Saturday, November 11, 2017

South Carolina Canal and Rail Road

Just as Baltimore decided in 1827 that it had to build a railroad, the B&O, into the hinterlands so that it could compete as a port with cities such as New York and Washington that had built a canal into the hinterlands; Charleston, SC also decided it needed a railroad to remain competitive as a port city. That railroad was the South Carolina Canal and Rail Road (SCC&RR).
Photo from WW2 RADIO's album: Chicago Railroad Fair - 1948 (source)

On December 25, 1830, it ran the first train in America with paying passengers. 141 people loaded that train at the Camden Depot. Although I doubt they were throwing luggage up as depicted in this "Wheels A-Rolling" pageant at the  Chicago 1948 Railroad Fair.

By 1833, The SCC&RR had reached its destination of Hamburg (now North Augusta, SC), which was 136 route-miles away. At that time it was the longest railroad in the world. To put 136 miles into perspective, the B&O, which would eventually reach Chicago and St. Louis, was still just 13 miles long. The strap-iron tracks were soon replaced with T-rail in the 1840s. (Until after the Civil War, America had to import all of its rails from England.) But their first locomotive, the Best Friend Of Charleston, was made in America.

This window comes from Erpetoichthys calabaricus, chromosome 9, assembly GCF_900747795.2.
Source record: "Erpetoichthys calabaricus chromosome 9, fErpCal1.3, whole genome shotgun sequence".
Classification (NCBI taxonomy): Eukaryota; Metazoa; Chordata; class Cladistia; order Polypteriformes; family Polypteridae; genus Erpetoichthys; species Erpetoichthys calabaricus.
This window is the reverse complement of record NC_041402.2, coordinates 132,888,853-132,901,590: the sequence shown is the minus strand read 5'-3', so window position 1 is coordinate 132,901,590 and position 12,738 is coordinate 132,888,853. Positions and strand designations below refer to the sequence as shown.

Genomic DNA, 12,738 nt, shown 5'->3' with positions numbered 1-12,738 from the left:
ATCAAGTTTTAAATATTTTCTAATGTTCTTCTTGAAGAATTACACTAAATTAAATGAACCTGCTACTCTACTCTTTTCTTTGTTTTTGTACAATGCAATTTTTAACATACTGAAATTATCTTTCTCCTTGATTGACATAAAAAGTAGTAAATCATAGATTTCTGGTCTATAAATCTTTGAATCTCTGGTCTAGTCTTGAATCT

After several corporate name changes, it was acquired by the Southern Railway in 1899 and became part of its Piedmont Division. Most of the route is now abandoned.


Not only did this railroad run the first scheduled passenger service, it was the first to carry the U.S. Mail. [About]

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